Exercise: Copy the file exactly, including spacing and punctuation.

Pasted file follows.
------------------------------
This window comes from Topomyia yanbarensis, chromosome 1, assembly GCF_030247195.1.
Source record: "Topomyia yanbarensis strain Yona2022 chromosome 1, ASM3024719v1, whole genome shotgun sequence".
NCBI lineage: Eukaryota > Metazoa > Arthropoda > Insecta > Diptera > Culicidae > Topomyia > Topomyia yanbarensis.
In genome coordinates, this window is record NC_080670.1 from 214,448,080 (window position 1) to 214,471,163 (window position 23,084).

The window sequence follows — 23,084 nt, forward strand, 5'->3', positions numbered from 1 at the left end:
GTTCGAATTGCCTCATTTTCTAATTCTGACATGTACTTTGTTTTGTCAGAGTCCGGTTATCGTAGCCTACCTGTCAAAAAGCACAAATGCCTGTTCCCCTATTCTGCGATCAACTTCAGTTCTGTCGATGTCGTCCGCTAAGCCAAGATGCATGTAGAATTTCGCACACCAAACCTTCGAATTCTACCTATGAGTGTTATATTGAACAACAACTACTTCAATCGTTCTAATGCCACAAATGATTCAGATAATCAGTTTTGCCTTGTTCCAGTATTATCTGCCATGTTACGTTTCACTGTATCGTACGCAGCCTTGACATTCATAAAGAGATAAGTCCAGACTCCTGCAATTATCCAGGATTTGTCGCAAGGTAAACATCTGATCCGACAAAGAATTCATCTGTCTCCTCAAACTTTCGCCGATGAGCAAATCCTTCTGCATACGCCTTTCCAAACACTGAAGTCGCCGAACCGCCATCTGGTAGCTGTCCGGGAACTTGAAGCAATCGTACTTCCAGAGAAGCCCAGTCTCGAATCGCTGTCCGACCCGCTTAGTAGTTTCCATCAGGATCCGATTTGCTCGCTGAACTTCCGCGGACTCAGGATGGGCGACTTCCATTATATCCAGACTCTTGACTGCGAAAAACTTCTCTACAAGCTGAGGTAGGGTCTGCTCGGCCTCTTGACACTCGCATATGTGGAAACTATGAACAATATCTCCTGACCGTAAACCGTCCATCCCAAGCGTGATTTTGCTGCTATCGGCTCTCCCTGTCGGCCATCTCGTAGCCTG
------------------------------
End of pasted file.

This window comes from Topomyia yanbarensis, chromosome 1, assembly GCF_030247195.1.
Source record: "Topomyia yanbarensis strain Yona2022 chromosome 1, ASM3024719v1, whole genome shotgun sequence".
NCBI lineage: Eukaryota > Metazoa > Arthropoda > Insecta > Diptera > Culicidae > Topomyia > Topomyia yanbarensis.
In genome coordinates, this window is record NC_080670.1 from 214,448,080 (window position 1) to 214,471,163 (window position 23,084).

The window sequence follows — 23,084 nt, forward strand, 5'->3', positions numbered from 1 at the left end:
GTTCGAATTGCCTCATTTTCTAATTCTGACATGTACTTTGTTTTGTCAGAGTCCGGTTATCGTAGCCTACCTGTCAAAAAGCACAAATGCCTGTTCCCCTATTCTGCGATCAACTTCAGTTCTGTCGATGTCGTCCGCTAAGCCAAGATGCATGTAGAATTTCGCACACCAAACCTTCGAATTCTACCTATGAGTGTTATATTGAACAACAACTACTTCAATCGTTCTAATGCCACAAATGATTCAGATAATCAGTTTTGCCTTGTTCCAGTATTATCTGCCATGTTACGTTTCACTGTATCGTACGCAGCCTTGACATTCATAAAGAGATAAGTCCAGACTCCTGCAATTATCCAGGATTTGTCGCAAGGTAAACATCTGATCCGACAAAGAATTCATCTGTCTCCTCAAACTTTCGCCGATGAGCAAATCCTTCTGCATACGCCTTTCCAAACACTGAAGTCGCCGAACCGCCATCTGGTAGCTGTCCGGGAACTTGAAGCAATCGTACTTCCAGAGAAGCCCAGTCTCGAATCGCTGTCCGACCCGCTTAGTAGTTTCCATCAGGATCCGATTTGCTCGCTGAACTTCCGCGGACTCAGGATGGGCGACTTCCATTATATCCAGACTCTTGACTGCGAAAAACTTCTCTACAAGCTGAGGTAGGGTCTGCTCGGCCTCTTGACACTCGCATATGTGGAAACTATGAACAATATCTCCTGACCGTAAACCGTCCATCCCAAGCGTGATTTTGCTGCTATCGGCTCTCCCTGTCGGCCATCTCGTAGCCTG